Aid worker's parents see 'harrowing' rescue footage

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The Independent Online

The parents of Linda Norgrove, the British hostage mistakenly killed by US forces in Afghanistan, said they have watched "harrowing" footage of the failed rescue attempt.

The 36-year-old aid worker from the Western Isles died in a grenade blast in Kunar province on October 8 as a specialist team tried to free her.

Details of the operation were revealed on Thursday with the publication of a report on events leading up to her death.

John and Linda Norgrove said they felt they had been given an "honest" account of what happened after a meeting with high-ranking officers from the US and UK military.

During the seven-hour presentation, they were shown video footage taken from a plane flying over the ambush site.

Mr Norgrove told BBC Alba: "They went into considerable detail to tell us exactly what happened during the rescue attempt.

"I looked at an overhead video that was actually taken during the rescue where we could see the soldiers advancing and the hostages coming out of buildings and it was quite harrowing. It was a difficult thing to go through but I feel at the end of it we got a really good picture of what happened.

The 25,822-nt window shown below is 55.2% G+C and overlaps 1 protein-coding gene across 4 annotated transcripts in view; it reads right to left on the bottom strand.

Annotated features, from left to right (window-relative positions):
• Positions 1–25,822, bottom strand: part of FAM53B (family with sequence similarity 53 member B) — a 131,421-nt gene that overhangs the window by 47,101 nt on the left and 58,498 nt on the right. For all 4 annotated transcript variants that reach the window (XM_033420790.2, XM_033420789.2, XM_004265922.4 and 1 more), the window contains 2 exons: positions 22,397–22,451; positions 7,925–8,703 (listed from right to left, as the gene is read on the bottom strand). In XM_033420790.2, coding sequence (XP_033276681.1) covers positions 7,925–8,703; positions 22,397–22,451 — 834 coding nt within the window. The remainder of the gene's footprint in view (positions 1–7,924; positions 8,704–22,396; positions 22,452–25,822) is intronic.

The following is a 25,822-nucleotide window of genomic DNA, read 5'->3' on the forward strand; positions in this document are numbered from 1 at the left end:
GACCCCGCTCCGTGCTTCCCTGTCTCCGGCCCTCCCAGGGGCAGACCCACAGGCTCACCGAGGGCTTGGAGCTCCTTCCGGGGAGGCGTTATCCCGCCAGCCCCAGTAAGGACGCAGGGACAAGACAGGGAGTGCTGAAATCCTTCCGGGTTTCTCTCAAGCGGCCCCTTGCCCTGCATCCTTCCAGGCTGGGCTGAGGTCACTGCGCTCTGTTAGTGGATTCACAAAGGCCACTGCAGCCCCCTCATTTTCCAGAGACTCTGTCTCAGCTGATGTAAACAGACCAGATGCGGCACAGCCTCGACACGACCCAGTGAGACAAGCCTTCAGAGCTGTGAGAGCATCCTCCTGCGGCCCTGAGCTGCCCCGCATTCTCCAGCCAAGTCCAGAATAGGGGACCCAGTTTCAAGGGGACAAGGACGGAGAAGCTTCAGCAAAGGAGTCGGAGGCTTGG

"After the seven hours we still had a couple of questions and one of the officers came back to answer our questions the next day.

"So, we are convinced that we've had a good and honest account of the actual rescue itself."

Ms Norgrove, a former United Nations (UN) employee, was supervising reconstruction projects for the firm Development Alternatives Inc (DAI) when she was captured in the Dewagal valley during an ambush on September 26.

Initial reports suggested she was killed when one of her captors detonated a suicide vest.

An investigation led by US Major General Joseph Votel and British Brigadier Robert Nitsch found that she died when a grenade was thrown into a gully.

Intelligence had suggested she was being held in a group of buildings higher up the mountains.

Members of US specialist forces were disciplined after it was ruled that the failure to disclose information that a grenade was thrown breached US military law.

Mr and Mrs Norgrove said they hoped the official inquest into their daughter's death, to be held in Swindon in the New Year, will concentrate on the rescue and on the events leading up to it.

Meanwhile, they are focusing their time and efforts on the Linda Norgrove Foundation, the charity they set up to carry on her work.

Mr Norgrove said: "The report didn't cover the events which led up to the rescue attempt and we still have some concerns about this, and we hope the inquest which is going to be held next January, will investigate these issues and shed a bit more light on those."

His wife said: "In the meantime we're going to concentrate on working towards building the Foundation.

"We've now got the website up and running and we're thinking about ways we can look at projects in Afghanistan that we can support."